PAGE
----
Within the last couple of months mental illness, namely depression, has claimed the lives of two prominent figures in society. My heart, prayers, and condolences go out to the families of Kate Spade and Anthony Bourdain. You will be missed.
Had either been diagnosed with cancer or HIV/AIDS, doctors would have been able to use blood tests, MRIs, X-rays, or some other medical device to monitor, treat, and measure the effects of treatment. Sadly, they suffered from an invisible disorder: depression.
Where does the conversation start? Who is willing to start it? How do you treat an undetectable illness? How do you convince a person that they have an invisible mental disorder, depression or otherwise?
Jay Fieldan, editor of Esquire magazine, has actively joined the conversation. For several years Esquire has printed many articles dealing with mental illness in the United States. Thank you, Mr. Fieldan and all the Esquire staff.
John J. Lennon, prisoner-journalist, has actively joined the conversation. In the Summer 2018 issue of Esquire Mr. Lennon’s article, “This Place is Crazy,” describes the failures to treat mentally ill inmates inside New York’s Attica prison. Thank you, Mr. Lennon.
Paul Teutul Sr, Paul Teutul Jr, Mikey Teutul, custom motorcycle builders and reality TV stars, have actively joined the conversation. On the June 11, 2018, episode of their show “American Choppers” on Discovery Channel, the Teutuls opened up about their own mental health problems, as they had in previous episodes. For this episode, “Orange County Choppers,” Paul Sr’s company was commissioned by The Peace of Mind Foundation, a men’s mental health awareness group, to build two custom motorcycles to help raise mental health awareness. Thank you, Paul Sr, Mikey, the folks at Discovery Channel, and the Peace of Mind Foundation.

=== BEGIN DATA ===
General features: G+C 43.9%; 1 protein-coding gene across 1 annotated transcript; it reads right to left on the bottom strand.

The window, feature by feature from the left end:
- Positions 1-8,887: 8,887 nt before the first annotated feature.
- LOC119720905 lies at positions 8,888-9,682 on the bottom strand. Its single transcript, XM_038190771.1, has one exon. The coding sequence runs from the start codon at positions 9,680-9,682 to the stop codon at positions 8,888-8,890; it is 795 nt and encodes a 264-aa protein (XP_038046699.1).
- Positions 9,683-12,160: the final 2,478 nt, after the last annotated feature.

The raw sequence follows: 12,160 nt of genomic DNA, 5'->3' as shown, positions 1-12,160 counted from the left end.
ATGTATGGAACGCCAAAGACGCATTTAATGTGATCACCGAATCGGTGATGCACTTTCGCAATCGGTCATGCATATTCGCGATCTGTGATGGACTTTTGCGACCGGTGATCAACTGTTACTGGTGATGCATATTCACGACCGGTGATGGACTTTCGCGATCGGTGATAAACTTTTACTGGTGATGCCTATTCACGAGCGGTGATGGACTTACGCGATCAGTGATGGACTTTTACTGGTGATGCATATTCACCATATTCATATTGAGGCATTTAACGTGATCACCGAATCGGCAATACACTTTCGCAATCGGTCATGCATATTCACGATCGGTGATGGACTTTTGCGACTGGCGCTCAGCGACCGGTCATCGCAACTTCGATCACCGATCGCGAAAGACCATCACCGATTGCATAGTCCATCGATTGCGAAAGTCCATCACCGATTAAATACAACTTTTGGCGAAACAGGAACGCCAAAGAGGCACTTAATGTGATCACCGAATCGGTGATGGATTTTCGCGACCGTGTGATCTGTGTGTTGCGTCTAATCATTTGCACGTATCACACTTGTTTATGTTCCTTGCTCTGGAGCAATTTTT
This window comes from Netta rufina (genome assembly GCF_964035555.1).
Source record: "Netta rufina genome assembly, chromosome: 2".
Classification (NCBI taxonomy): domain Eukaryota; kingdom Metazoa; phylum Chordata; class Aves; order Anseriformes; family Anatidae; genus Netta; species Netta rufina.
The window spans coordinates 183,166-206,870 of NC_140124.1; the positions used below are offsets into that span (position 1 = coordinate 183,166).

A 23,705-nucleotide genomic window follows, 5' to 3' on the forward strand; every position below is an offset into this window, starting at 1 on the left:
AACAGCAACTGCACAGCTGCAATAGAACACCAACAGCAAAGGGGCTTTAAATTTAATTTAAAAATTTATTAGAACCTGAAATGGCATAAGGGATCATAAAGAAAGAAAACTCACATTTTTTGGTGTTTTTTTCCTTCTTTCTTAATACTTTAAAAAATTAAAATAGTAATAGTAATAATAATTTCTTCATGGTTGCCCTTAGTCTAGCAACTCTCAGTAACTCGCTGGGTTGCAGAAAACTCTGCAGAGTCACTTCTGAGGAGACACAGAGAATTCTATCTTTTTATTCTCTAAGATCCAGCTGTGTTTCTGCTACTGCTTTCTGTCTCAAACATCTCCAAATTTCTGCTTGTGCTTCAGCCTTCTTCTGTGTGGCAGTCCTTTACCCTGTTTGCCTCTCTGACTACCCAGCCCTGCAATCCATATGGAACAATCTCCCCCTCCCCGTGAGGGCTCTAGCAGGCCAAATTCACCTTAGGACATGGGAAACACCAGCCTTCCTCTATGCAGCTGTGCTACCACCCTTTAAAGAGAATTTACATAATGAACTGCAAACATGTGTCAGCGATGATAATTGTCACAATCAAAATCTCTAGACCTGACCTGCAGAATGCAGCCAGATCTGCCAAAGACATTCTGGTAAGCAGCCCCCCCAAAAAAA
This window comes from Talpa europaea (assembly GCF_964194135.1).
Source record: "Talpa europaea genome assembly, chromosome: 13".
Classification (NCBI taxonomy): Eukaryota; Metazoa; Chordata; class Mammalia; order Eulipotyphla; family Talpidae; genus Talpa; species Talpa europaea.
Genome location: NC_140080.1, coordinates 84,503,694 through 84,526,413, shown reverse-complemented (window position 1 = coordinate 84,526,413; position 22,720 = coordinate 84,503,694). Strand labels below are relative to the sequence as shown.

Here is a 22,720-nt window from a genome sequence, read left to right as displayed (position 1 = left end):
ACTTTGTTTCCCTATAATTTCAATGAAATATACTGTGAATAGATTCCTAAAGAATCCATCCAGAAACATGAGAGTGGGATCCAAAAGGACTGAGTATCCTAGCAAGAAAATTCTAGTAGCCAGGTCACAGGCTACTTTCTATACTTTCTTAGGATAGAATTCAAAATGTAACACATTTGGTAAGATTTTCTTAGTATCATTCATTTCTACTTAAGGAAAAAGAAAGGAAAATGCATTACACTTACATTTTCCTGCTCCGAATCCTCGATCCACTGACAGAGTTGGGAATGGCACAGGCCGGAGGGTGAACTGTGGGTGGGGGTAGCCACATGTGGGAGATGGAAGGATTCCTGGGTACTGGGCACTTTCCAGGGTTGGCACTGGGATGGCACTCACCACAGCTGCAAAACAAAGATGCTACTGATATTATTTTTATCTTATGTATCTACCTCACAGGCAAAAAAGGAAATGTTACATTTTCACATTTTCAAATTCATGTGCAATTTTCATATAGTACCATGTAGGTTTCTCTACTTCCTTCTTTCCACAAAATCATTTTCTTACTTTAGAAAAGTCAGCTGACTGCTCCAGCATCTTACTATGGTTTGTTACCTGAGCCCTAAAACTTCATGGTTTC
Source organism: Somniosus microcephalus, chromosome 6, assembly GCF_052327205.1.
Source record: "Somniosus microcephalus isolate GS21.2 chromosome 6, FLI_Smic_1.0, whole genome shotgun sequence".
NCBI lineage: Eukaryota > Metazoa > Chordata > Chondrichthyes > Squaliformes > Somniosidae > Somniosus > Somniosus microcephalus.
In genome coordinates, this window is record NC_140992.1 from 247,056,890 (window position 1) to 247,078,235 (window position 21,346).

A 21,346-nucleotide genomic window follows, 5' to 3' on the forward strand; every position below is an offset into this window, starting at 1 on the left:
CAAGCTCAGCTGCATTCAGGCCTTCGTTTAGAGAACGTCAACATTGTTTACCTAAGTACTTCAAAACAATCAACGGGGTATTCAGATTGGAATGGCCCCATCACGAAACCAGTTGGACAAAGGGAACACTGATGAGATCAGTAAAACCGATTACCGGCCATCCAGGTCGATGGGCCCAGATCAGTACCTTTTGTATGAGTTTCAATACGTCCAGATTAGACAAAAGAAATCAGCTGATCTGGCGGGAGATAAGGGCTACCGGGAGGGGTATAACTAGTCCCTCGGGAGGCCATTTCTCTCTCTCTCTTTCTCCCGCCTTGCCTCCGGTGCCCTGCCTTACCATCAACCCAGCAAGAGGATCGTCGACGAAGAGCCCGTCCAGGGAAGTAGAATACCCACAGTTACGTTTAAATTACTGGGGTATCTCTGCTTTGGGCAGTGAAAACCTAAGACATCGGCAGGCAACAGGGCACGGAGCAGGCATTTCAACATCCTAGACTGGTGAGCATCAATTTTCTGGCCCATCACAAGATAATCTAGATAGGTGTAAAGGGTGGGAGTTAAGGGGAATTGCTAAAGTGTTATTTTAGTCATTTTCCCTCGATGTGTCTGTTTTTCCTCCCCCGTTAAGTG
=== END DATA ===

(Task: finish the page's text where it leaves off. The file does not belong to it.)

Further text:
Even President Trump has entered the conversation. In February 2018, in response to another tragic school shooting, the President stated that “We’re going to be talking seriously about opening mental health institutions again.” Around the same time President Trump tweeted that we need to “tackle the difficult issue of mental health.” Thank you, Mr. President.
The information-packed article by Mr. Lennon in the Summer 2018 issue of Esquire explains how prisons are being used as dumping grounds for the mentally ill.
The statistics presented in the article mirrors those in the Office of the Inspector General’s (OIG) 2017 “Review of the Federal Bureau of Prisons’ Use of Restrictive Housing for Inmates with Mental Illness.”
Almost 20% of New York’s 52,000 prison population, roughly 10,000 inmates, have mental illness.
The odds for a mentally ill person to land in prison instead of a psychiatric hospital or facility are 10/11.
In the book Bipolar for Dummies, the authors report that 20% of individuals treated for bipolar depression die by suicide. So if 1 out of 5 people treated die this way, what is the statistic for individuals who are not treated at all?
Failure to treat mental illness is unforgivable.
How many acts of senseless violence have to occur before we as a society take action? Whether it is a mass shooting, an isolated act, or self-inflicted is not the issue. Every death that occurs while we sit on our hands makes everyone of us culpable.
I do not understand how or why little kids are able to plan, stage, and execute an ambush at a school.
Here at the ADX I spend roughly 6 hours a week at outside recreation. Depending on the rec schedule I spend 2 hours in a cage with 4 – 9 other inmates. We talk about everything—politics, religion, philosophy, TV shows, the news, legal issues, our medical problems, and prison conditions.
Over the last several years mental health has become an increasingly hot topic. Idle conversation and gossip will not change things.
In 2016 America was promised that President Trump would “Make America Great Again.” That promise cannot be fulfilled without dealing with the numerous problems that come with mass incarceration to include the roughly 400,000 inmates who have mental illness.
For someone with psychosis, the challenges of transitioning back into society are nearly insurmountable. There is a strong correlation between mental illness and a raised risk of recidivism. One recent study found that parolees with a psychiatric diagnosis are 36 percent more likely to violate parole. (John J. Lennon, Esquire, Summer 2018)
Let’s have a serious conversation. Mental health disorders affect all segments of society regardless of race, gender, sexual orientation, sex identification, religion, economic status, or political affiliation.
Take a minute today and every day to pray for all the victims of the mental health crisis. And do something to change our world for the better.